16 Oct 2018, Catherine Gaunt
In emails sent to local authorities and the Scottish government, nursery providers warn that they are ‘fighting for survival’ and that they are ‘on their knees’, with the policy ‘about to implode’.
Currently all three- and four-year-olds and eligible two-year-olds are entitled to 600 hours a year of funded childcare, but this will almost double to 1,140 hours by 2020 - the equivalent of the 30 hours childcare scheme operating in England.
The documents that have been released also include a briefing by Scottish government civil servants citing a range of private providers’ concerns, including: lower rates paid to partner providers, a lack of engagement and access to capital funding, and a lack of involvement in the expansion to 1,140 hours.
Four councils were highlighted by civil servants as areas where providers raised the most issues: Glasgow, South Lanarkshire, North Lanarkshire and South Ayrshire.
One childcare provider wrote, ‘Unless the Government steps in and sorts this out very quickly the whole project is going to collapse. It is abundantly clear that local authorities are not fully inclusive with partners on their plans. There is a large unity among partners and they are planning to abstain from joining the 1,140 hours’ expansion.’
Earlier this year a report by Audit Scotland, Scotland's spending watchdog, warned of 'significant risks' to doubling the funded hours by 2020, saying that it would require a large increase in the number of childcare staff and changes to premises, which would be difficult to achieve in the time available.
Alison Harris, Scottish Conservative children and young people spokesman said, ‘This childcare expansion was launched to huge fanfare, but it is clearer by the day that the SNP has no ability to deliver it.
‘The SNP cannot deliver this policy without childcare providers and they are telling us that they cannot survive on the current rates.
‘The SNP is driving nurseries to breaking point due to low rates, lack of engagement and lack of access to capital funding.
‘The SNP must sort out this mess urgently or childcare providers will be driven out of business and parents relying on this policy will be devastated.’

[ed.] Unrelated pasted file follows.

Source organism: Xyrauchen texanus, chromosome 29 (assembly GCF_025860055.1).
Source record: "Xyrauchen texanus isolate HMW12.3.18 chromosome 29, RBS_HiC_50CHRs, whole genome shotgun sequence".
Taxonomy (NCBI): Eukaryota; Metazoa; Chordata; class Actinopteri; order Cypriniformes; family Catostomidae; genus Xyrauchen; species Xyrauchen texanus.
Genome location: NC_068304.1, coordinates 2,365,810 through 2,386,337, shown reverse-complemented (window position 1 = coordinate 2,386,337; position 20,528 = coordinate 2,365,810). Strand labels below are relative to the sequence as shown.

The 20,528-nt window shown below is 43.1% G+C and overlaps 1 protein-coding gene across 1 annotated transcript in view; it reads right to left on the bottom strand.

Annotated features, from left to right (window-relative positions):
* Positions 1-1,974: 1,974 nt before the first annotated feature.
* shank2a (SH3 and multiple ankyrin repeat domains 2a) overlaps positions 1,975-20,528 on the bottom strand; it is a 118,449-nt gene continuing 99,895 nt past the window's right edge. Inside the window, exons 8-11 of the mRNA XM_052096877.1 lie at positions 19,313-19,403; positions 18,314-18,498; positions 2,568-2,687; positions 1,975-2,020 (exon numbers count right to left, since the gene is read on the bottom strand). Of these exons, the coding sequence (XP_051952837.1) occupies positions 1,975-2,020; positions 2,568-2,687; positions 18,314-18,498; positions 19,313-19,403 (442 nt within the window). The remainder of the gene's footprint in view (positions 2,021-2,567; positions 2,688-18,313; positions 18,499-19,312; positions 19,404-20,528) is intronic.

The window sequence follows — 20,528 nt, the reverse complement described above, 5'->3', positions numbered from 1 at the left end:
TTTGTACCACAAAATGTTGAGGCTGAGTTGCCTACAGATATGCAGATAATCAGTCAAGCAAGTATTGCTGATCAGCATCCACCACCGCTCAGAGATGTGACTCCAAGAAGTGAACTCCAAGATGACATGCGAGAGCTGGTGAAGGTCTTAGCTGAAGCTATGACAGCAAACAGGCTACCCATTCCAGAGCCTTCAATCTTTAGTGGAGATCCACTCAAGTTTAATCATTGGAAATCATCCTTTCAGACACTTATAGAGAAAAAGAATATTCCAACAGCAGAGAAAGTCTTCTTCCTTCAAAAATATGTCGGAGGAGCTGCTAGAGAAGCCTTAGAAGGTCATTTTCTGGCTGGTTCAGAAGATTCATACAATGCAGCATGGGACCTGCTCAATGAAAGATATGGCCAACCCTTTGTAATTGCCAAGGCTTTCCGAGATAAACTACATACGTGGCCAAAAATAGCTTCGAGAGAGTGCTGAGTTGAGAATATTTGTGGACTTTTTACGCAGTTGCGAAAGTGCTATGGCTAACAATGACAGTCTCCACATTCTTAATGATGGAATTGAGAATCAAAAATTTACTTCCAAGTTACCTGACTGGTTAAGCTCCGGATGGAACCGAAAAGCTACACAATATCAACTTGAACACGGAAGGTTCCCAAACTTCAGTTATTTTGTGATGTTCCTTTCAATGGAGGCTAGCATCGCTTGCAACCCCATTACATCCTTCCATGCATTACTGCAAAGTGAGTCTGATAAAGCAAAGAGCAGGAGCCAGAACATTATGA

Purnima Tanuku, chief executive of National Day Nurseries Association (NDNA) said, ‘Our members are very concerned that the current situation with funded childcare in Scotland means that they won’t even survive to the expansion in 2020.
‘But now they also have to battle against a public sector capital funding programme taking place in many local authorities. Councils are building new nurseries or extending existing ones. This duplication of provision is a waste of resources and undermines those high-quality nurseries which are already part of the community.
‘NDNA Scotland is very concerned about this situation. We are having meetings with senior civil servants about sustainability of our nurseries. We have also agreed partnership working principles with Cosla to make this working relationship more productive and meaningful. It’s crucial that all local authorities work with private providers on an equal footing for this policy to be successful.
‘For the ambitious plans in Scotland to come to fruition, the Scottish government must work closely with private and third sector providers as they are the ones who can offer high quality, flexible provision to working parents.’
According to NDNA Scotland’s survey earlier this year, funding rates are so low that only 7 per cent of those surveyed said they would be able to deliver the 1,140 hours, while 79 per cent of private and third sector nurseries said that that the funding doesn’t cover their costs, with an average annual loss of £1,188 per child.
In response, minister for children and young People Maree Todd said, ‘We expect local authorities and early learning and childcare providers to work together meaningfully to deliver the funded entitlement. While there are already good examples of partnership working across Scotland, we know there is a need for this to be strengthened in some areas. This is why we have established an ELC Partnership Forum with COSLA, bringing local authorities and providers together, driving improvement in partnership working.
‘The landmark funding agreement for the expansion reached by Scottish Government and COSLA in April to fully fund this policy includes funding for the payment of sustainable rates to providers from 2020. This means that the hourly rates paid to providers across the country will significantly increase.’